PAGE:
Elect a president backed by Purina

October 06, 2003

At the risk of killing my career, I'm going to be honest with you. I'm just going to come out of hiding and admit that I am not a big fan of Republicans. Even young ones. But especially old ones in SUV's that don't use turn signals when they cut you off in traffic.

I'm usually upset when I get cut off, until I see their Bush bumper sticker. Then I understand; they were confused when they passed me on the right going 85. Their Bush sticker confirms that life-long confusion.

Apparently, most American's don't like Republicans either. Only a quarter of us voted for Bush in 2000. But then again, only half of us even bothered to vote. So, in the face of overwhelming human laziness and the downward spiral of a lackluster democracy, I say we expand the voting pool. Give suffrage to the 70 million unheard voices in America. It's time we let our dogs vote. Maybe they can do better.


My suffrage campaign motto is "Four paws, one vote." Think of it this way: If they are man's best friends, what do we have to lose? Won't they instinctively know which candidate will serve us best?

Hey, we already trust them more than our congressmen. They don't raise taxes and the neutered ones don't sleep around.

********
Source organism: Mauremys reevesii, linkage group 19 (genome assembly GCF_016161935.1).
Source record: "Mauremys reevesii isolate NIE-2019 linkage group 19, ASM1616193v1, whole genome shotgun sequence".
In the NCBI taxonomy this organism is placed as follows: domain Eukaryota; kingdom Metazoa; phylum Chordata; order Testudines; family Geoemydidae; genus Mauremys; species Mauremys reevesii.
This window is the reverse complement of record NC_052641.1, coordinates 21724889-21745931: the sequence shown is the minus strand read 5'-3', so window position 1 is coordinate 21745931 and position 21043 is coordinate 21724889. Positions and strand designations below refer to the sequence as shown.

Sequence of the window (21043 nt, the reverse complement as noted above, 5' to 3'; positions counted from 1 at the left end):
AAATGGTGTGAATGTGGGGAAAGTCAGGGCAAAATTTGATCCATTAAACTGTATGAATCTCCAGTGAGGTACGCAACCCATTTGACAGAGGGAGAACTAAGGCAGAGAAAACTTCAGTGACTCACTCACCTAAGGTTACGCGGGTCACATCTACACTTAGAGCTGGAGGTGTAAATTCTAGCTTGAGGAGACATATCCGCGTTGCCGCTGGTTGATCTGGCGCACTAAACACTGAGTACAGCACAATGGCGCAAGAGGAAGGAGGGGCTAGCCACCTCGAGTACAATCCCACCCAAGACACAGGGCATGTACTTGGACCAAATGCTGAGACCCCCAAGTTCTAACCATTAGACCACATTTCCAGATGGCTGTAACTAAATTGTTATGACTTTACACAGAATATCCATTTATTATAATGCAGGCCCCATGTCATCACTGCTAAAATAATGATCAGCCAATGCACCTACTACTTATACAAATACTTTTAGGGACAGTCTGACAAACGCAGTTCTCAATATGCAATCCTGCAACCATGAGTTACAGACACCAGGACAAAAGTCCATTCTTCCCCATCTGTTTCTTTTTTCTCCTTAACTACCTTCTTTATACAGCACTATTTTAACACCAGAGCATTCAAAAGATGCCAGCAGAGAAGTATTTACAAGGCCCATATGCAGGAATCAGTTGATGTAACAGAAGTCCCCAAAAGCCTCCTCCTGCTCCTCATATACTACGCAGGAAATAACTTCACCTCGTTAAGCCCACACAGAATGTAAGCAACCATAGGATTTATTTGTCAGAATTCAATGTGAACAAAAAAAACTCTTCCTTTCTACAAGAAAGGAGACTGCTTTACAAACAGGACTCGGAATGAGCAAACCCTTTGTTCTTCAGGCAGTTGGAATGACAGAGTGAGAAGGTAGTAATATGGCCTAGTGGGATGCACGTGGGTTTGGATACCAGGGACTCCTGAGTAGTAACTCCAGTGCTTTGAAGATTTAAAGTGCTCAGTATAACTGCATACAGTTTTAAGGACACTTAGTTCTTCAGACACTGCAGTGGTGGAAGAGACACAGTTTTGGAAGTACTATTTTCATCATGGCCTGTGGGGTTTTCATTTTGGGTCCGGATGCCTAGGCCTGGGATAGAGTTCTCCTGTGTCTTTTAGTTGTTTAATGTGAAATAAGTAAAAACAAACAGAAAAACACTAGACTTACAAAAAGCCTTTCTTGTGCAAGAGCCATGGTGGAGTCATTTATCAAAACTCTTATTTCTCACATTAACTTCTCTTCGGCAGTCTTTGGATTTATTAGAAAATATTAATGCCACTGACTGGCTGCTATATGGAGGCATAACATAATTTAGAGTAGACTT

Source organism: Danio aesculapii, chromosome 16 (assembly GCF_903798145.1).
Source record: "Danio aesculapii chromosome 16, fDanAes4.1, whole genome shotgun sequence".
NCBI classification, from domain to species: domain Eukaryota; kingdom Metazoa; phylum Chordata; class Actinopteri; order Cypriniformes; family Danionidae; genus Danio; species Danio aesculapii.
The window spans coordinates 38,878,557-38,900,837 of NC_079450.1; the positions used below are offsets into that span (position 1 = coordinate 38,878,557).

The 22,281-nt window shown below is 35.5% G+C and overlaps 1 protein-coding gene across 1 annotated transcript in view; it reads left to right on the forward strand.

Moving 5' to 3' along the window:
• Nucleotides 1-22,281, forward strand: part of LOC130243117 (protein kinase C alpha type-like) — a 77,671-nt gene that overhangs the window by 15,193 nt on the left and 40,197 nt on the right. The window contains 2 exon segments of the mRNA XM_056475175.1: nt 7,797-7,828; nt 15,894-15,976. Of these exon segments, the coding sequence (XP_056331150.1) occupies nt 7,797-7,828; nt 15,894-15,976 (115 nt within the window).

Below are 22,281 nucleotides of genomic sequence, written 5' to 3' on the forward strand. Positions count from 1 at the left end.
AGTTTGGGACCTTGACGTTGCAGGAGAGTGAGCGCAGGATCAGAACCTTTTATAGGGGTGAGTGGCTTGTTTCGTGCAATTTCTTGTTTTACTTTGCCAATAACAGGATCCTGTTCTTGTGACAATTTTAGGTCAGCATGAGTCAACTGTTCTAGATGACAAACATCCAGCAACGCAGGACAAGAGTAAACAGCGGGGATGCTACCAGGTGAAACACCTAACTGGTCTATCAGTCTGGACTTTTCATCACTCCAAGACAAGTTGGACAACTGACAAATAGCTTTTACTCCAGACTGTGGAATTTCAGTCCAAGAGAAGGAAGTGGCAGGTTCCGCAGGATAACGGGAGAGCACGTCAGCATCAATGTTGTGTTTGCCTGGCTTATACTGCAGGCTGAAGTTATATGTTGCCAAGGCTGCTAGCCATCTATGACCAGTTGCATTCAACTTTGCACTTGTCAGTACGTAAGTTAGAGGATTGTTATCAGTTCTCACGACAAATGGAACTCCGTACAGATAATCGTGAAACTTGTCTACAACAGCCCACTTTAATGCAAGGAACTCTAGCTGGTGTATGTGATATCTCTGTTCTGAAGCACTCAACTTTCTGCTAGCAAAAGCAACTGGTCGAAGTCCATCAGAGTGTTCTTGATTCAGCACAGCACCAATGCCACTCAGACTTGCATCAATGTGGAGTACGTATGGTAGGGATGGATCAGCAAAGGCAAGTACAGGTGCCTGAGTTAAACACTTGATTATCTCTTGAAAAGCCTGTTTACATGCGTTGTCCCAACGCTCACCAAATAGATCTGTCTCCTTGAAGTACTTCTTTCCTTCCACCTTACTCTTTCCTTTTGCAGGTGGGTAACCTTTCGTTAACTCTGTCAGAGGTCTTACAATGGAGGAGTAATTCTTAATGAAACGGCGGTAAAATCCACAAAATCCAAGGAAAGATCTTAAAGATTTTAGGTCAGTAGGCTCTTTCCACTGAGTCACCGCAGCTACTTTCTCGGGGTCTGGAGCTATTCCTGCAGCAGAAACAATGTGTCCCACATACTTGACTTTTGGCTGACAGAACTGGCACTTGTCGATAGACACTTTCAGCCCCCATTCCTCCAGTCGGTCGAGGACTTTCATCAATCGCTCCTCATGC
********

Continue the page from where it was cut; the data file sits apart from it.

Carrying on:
Dogs have been invaluable to humans for a millennium. War dogs served their country in Vietnam, sniffing out land mines and tracking down injured soldiers. Guard dogs protected the family farm. Search dogs sniffed the rubble of buildings, hunting for earthquake survivors.

We trust them to be our eyes for the blind, our noses for finding bombs, our hands for quadriplegics. Isn't leading the blind like leading an uninformed democratic country?

A little training, a lot of hairspray, and one day a dog could even run for president.

I can tell you from personal experience, dogs have what it takes to win a debate. They have survival senses we lost when Armani replaced animal skins. Dogs smell fear, fend off wild animals, live off garbage and dig through mud. And isn't that what a good presidential campaign is all about?

Bipartisan relations would be stronger than ever after a good game of fetch. United Nations leaders would crumble under one look from the president's big, brown eyes. Media scandals would revolve around a yellow stain on the carpet in the Oval Office.

Of course, there are limits. Let's be reasonable - the name "Spot" or "Fluffy" on a ballot would never win. But with the right grooming and political ties, a dog named "Champ" would sweep the polls. Maybe a nice border collie from an old New England family.

Banners would read "Every dog has his day" and "Send a Champion to the White House." Alpo and Purina would donate millions in campaign finances.

With a little luck, he could even learn how to use a turn signal.

Whoa now. Let's not get too carried away.

Emily Burton is a staff writer

at The Advocate.|9/30/03***

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